Film Review – American Honey


Sasha Lane gives an extraordinary, career-making performance in Andrea Arnold’s new film American Honey; a vivid, vibrant, visually exhilarating road movie that provides a fascinating insight into present youth culture and the fragmented, elusive American dream.

We first meet Lane’s character, Star, rummaging in bins to find food for two younger siblings in her care. Hers is a daily grind of crushing poverty and abuse at the hands of her father, but already, to paraphrase Oscar Wilde, she is lying in the gutter but looking at the stars. Her chance to escape is provided by an encounter with Jake (Shia LeBeouf in something of a comeback role). He encourages her to join their group of young people who drive across the US to sell magazine subscriptions by any means necessary. Star agrees to this, and so begins what is essentially a meditative road movie that becomes a kind of anti-Easy Rider. Unlike that film, instead of running from the Establishment, this one tries to find what is left of a shattered American Dream, as the characters desperately try to make money by any means. Nothing, it seems, is off limits in this pursuit. Lying and stealing become routine, and yet in the midst of this the romantic chemistry between Star and Jake is tangible. Sparks fly, they appear to fall in love, but Jake frequently backs off, perhaps due to his relationship with their employer, the ice cold Krystal (Riley Keough). Yet Jake also has outrageous fits of furniture throwing jealousy, worries about Star’s safety amid some of her more reckless moments, and clearly cares about her – despite what Krystal says to the contrary.

Arnold’s choice to shoot in the nearly square Academy aspect ratio proves an inspired one, as it allows for beautiful tall landscapes, echoing the dreamlike imagery of Terrence Malick. In fact, the film often feels like a strange fusion of Malick and the social realist sensibilities of Ken Loach in its exploration of the massive class divides in America. Images of flightless birds and insects (with a rare shot of a bird actually flying at one key point) provide an interesting visual metaphor for the young people in the story, and their aspirations and dreams. At the same time the film doesn’t shy away from grim deprivation. Yet nor does it wallow in it. There are many joyful sequences, particularly those involving partying in various settings. Incidentally, Arnold makes good use of the pop soundtrack, particularly Rihanna/Calvin Harris’s We Found Love in two key sequences.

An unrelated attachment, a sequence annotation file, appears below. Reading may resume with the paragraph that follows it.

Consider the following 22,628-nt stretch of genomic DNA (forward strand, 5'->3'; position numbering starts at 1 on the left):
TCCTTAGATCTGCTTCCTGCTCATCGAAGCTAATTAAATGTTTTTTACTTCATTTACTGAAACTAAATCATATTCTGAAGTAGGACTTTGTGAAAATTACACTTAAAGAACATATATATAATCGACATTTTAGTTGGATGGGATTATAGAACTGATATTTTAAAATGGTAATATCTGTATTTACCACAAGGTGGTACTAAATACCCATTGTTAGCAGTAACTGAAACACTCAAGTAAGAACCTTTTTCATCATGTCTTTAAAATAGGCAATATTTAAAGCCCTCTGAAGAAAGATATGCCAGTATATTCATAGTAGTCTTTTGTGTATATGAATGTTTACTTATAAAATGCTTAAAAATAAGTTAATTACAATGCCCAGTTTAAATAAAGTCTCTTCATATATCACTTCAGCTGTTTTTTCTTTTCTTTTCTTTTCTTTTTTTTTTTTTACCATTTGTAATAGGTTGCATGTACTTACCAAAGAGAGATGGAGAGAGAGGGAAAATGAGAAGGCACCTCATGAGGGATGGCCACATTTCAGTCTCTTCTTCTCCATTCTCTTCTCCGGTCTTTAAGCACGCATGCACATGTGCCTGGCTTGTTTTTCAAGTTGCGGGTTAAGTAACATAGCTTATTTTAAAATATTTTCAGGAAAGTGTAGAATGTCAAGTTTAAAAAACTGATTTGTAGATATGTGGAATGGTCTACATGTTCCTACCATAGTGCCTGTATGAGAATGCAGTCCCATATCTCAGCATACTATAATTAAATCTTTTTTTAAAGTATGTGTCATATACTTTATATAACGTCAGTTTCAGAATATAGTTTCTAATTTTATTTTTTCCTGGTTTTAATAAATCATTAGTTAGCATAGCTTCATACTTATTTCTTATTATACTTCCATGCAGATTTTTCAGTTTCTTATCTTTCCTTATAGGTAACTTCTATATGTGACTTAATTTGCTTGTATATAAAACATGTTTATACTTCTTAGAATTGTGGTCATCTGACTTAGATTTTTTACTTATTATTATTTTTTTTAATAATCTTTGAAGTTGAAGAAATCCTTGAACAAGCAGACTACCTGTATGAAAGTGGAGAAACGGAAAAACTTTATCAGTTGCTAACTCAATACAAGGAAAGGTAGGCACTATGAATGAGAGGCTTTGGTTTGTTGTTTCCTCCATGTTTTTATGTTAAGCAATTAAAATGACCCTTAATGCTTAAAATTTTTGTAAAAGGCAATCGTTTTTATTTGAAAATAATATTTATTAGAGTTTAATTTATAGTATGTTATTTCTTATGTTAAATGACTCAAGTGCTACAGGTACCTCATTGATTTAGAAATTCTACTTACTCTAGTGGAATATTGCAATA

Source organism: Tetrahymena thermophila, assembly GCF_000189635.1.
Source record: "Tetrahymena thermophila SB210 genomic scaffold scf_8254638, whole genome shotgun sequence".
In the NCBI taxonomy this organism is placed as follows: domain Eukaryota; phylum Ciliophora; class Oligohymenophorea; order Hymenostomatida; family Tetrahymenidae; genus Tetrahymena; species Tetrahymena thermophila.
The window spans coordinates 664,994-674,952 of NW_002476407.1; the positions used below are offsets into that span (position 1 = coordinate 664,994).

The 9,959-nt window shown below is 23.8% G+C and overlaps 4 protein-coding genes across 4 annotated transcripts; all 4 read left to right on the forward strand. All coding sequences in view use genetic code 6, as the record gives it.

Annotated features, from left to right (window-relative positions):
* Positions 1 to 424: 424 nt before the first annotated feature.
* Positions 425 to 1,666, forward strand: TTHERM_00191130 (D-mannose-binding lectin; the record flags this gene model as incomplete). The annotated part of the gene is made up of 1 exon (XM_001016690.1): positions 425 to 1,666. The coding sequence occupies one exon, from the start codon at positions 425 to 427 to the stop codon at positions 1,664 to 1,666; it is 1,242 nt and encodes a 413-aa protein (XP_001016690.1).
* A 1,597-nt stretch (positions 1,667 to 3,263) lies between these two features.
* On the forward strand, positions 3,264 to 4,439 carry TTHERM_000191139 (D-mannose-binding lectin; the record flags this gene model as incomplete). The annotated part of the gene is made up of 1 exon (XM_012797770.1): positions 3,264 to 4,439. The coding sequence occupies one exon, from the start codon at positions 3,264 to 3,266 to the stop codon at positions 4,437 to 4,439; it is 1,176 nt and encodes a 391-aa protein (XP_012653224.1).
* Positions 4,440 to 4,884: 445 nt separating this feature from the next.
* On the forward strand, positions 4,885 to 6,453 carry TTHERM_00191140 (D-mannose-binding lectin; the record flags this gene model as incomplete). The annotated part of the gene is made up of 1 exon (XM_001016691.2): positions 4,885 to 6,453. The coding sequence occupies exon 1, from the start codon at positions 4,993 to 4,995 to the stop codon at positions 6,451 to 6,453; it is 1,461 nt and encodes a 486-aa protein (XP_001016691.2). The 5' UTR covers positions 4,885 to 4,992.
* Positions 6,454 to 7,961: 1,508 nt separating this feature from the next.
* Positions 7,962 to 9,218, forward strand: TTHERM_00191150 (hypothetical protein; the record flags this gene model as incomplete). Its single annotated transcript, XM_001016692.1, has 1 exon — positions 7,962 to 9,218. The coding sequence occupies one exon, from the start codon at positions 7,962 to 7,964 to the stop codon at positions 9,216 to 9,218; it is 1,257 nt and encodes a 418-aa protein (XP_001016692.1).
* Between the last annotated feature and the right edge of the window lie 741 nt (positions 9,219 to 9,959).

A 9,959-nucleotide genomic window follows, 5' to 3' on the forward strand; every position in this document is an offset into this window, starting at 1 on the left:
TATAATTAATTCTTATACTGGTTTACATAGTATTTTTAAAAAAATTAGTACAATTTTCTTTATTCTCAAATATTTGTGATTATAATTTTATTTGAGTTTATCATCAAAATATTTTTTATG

At this point I should add warnings for very strong language, sex scenes, nudity, drug taking and so forth. However, these factors are an important part of the raw, realistic, warts-and-all verite tone, and whilst this certainly isn’t a film for everyone, it is one that contains enough food for thought to prevent older audiences dismissing it as an aimless, narcissistic tale of young exhibitionists and their rap music. In fact, despite overlength and a meandering narrative that focuses on individual dramatic vignettes rather than a strict three-act plot, the quality of the performances and direction alone makes this an important film for anyone with a serious interest in cinema.

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